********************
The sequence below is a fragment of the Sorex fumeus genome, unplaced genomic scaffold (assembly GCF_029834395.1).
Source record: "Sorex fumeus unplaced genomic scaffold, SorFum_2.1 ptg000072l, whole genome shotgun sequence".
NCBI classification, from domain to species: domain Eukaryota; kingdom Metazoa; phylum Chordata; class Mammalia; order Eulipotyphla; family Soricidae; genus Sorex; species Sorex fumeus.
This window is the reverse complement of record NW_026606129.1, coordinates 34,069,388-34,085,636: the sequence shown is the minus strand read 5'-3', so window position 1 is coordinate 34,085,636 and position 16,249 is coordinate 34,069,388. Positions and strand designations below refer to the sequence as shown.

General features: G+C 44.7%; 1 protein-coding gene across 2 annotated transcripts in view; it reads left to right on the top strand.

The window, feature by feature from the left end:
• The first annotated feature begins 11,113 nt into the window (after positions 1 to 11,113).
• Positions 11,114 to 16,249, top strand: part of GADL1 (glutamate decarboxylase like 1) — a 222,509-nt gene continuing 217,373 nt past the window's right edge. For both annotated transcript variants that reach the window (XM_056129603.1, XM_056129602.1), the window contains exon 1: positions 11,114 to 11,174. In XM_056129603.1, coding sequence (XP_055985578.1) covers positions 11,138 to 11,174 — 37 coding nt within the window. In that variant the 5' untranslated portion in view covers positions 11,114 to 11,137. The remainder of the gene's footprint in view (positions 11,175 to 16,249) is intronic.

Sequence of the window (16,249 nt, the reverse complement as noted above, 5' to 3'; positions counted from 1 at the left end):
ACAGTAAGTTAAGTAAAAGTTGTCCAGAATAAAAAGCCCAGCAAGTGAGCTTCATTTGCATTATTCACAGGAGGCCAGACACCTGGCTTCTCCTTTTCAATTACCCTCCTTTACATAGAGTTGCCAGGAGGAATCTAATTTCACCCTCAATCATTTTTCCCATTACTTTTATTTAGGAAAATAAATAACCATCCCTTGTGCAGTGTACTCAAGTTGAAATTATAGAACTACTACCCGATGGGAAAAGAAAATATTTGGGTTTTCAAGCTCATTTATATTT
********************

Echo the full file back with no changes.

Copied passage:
The sequence below is a fragment of the Sorex fumeus genome, unplaced genomic scaffold (assembly GCF_029834395.1).
Source record: "Sorex fumeus unplaced genomic scaffold, SorFum_2.1 ptg000072l, whole genome shotgun sequence".
NCBI classification, from domain to species: domain Eukaryota; kingdom Metazoa; phylum Chordata; class Mammalia; order Eulipotyphla; family Soricidae; genus Sorex; species Sorex fumeus.
This window is the reverse complement of record NW_026606129.1, coordinates 34,069,388-34,085,636: the sequence shown is the minus strand read 5'-3', so window position 1 is coordinate 34,085,636 and position 16,249 is coordinate 34,069,388. Positions and strand designations below refer to the sequence as shown.

General features: G+C 44.7%; 1 protein-coding gene across 2 annotated transcripts in view; it reads left to right on the top strand.

The window, feature by feature from the left end:
• The first annotated feature begins 11,113 nt into the window (after positions 1 to 11,113).
• Positions 11,114 to 16,249, top strand: part of GADL1 (glutamate decarboxylase like 1) — a 222,509-nt gene continuing 217,373 nt past the window's right edge. For both annotated transcript variants that reach the window (XM_056129603.1, XM_056129602.1), the window contains exon 1: positions 11,114 to 11,174. In XM_056129603.1, coding sequence (XP_055985578.1) covers positions 11,138 to 11,174 — 37 coding nt within the window. In that variant the 5' untranslated portion in view covers positions 11,114 to 11,137. The remainder of the gene's footprint in view (positions 11,175 to 16,249) is intronic.

Sequence of the window (16,249 nt, the reverse complement as noted above, 5' to 3'; positions counted from 1 at the left end):
ACAGTAAGTTAAGTAAAAGTTGTCCAGAATAAAAAGCCCAGCAAGTGAGCTTCATTTGCATTATTCACAGGAGGCCAGACACCTGGCTTCTCCTTTTCAATTACCCTCCTTTACATAGAGTTGCCAGGAGGAATCTAATTTCACCCTCAATCATTTTTCCCATTACTTTTATTTAGGAAAATAAATAACCATCCCTTGTGCAGTGTACTCAAGTTGAAATTATAGAACTACTACCCGATGGGAAAAGAAAATATTTGGGTTTTCAAGCTCATTTATATTT